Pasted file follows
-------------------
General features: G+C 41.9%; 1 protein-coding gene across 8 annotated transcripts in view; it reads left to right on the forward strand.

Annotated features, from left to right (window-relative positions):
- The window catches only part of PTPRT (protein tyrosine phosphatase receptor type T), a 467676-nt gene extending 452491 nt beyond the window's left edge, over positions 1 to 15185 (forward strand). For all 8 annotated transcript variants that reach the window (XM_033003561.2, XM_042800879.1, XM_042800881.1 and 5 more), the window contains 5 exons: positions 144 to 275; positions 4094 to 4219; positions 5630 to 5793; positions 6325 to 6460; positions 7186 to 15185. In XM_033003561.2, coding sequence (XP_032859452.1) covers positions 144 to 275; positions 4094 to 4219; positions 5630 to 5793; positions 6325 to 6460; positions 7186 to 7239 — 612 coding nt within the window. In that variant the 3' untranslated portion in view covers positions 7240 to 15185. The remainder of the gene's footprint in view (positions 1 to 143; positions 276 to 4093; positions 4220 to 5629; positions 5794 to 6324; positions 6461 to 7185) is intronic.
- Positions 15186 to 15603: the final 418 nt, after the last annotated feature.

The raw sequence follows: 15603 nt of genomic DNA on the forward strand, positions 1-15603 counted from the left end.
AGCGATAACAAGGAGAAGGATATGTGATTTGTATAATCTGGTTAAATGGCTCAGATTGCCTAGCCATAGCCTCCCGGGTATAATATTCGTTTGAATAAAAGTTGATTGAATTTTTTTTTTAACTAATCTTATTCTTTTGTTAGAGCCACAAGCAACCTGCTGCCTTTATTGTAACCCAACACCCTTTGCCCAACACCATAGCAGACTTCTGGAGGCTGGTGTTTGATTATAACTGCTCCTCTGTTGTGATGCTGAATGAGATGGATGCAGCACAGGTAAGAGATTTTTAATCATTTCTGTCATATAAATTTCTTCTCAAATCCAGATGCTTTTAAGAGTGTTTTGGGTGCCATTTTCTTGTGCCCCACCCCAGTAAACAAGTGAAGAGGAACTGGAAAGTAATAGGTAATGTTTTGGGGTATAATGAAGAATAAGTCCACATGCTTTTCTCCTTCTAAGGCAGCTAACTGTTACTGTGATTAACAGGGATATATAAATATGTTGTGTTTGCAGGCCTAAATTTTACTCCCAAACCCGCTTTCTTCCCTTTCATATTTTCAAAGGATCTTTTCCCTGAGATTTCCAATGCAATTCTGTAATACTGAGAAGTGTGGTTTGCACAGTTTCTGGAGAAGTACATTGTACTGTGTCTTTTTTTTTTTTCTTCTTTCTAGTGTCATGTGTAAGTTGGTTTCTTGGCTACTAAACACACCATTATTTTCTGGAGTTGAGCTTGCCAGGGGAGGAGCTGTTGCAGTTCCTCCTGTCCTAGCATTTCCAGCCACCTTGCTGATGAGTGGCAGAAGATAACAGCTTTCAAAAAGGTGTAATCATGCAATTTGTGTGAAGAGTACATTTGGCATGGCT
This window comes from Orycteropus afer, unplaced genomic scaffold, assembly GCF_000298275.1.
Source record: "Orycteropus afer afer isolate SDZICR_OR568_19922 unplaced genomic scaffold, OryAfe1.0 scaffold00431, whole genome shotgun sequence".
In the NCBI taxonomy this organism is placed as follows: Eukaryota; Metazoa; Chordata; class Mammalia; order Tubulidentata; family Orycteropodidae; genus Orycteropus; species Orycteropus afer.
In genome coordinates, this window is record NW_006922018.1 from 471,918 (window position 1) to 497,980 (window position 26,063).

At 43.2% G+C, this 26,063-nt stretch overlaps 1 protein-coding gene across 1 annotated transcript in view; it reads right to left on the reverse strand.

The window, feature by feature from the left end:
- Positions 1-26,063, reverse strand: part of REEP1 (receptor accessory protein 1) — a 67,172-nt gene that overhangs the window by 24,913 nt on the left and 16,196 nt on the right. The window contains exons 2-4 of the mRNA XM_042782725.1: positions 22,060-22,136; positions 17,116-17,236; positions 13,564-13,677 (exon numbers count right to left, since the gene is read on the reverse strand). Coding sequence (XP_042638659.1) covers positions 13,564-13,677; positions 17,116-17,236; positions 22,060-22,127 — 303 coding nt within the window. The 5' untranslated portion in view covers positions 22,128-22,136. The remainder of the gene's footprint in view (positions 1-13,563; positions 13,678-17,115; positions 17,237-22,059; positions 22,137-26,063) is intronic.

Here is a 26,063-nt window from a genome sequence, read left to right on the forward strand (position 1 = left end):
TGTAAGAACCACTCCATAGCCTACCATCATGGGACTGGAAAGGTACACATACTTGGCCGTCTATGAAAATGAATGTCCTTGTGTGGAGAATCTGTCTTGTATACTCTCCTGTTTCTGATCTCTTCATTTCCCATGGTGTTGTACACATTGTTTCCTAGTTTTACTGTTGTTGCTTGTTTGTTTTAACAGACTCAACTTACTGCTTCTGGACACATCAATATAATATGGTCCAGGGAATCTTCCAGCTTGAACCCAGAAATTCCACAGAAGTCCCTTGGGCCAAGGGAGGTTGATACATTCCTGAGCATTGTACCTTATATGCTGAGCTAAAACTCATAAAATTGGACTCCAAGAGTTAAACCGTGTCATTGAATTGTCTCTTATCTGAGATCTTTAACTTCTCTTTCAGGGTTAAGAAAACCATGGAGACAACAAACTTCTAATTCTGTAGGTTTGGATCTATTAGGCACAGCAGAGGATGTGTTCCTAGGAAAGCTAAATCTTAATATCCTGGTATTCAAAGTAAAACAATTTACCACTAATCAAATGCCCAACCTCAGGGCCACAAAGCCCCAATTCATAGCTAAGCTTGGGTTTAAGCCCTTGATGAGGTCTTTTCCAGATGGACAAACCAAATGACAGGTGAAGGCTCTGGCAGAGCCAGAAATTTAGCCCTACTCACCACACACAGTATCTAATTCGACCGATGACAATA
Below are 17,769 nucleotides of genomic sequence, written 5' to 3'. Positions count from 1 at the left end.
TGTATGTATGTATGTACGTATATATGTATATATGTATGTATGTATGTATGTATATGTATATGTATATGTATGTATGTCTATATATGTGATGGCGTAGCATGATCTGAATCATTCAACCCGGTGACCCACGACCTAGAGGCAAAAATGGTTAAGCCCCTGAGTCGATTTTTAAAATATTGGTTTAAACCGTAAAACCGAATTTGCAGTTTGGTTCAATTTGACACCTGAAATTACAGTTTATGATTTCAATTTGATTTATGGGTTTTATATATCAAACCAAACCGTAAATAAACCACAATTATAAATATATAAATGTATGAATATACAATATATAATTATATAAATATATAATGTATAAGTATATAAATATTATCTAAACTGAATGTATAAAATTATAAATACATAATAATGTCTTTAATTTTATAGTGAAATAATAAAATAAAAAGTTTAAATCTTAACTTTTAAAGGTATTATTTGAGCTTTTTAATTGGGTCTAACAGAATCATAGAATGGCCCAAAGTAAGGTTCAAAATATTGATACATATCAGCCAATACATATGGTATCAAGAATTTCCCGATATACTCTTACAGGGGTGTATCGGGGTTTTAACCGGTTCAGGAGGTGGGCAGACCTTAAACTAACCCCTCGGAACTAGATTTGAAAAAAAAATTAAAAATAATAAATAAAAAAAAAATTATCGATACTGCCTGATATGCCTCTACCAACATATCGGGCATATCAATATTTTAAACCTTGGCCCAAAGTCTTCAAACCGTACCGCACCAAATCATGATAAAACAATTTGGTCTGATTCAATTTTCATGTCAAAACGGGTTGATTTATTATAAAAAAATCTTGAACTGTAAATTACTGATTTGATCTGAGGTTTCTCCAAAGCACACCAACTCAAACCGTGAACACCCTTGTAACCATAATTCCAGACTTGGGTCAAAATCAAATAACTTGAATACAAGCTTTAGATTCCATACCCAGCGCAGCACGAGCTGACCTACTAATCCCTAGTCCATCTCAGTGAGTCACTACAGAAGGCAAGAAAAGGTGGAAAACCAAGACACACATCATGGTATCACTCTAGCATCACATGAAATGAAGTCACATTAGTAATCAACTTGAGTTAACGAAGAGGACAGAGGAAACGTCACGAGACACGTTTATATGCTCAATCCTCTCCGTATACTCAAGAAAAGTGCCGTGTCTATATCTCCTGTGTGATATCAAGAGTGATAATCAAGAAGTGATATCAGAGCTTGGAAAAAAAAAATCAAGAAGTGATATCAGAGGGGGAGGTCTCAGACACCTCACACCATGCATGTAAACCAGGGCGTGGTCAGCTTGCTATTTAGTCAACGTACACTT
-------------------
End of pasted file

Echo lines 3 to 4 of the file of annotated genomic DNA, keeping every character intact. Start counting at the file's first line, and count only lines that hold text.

- The window catches only part of PTPRT (protein tyrosine phosphatase receptor type T), a 467676-nt gene extending 452491 nt beyond the window's left edge, over positions 1 to 15185 (forward strand). For all 8 annotated transcript variants that reach the window (XM_033003561.2, XM_042800879.1, XM_042800881.1 and 5 more), the window contains 5 exons: positions 144 to 275; positions 4094 to 4219; positions 5630 to 5793; positions 6325 to 6460; positions 7186 to 15185. In XM_033003561.2, coding sequence (XP_032859452.1) covers positions 144 to 275; positions 4094 to 4219; positions 5630 to 5793; positions 6325 to 6460; positions 7186 to 7239 — 612 coding nt within the window. In that variant the 3' untranslated portion in view covers positions 7240 to 15185. The remainder of the gene's footprint in view (positions 1 to 143; positions 276 to 4093; positions 4220 to 5629; positions 5794 to 6324; positions 6461 to 7185) is intronic.
- Positions 15186 to 15603: the final 418 nt, after the last annotated feature.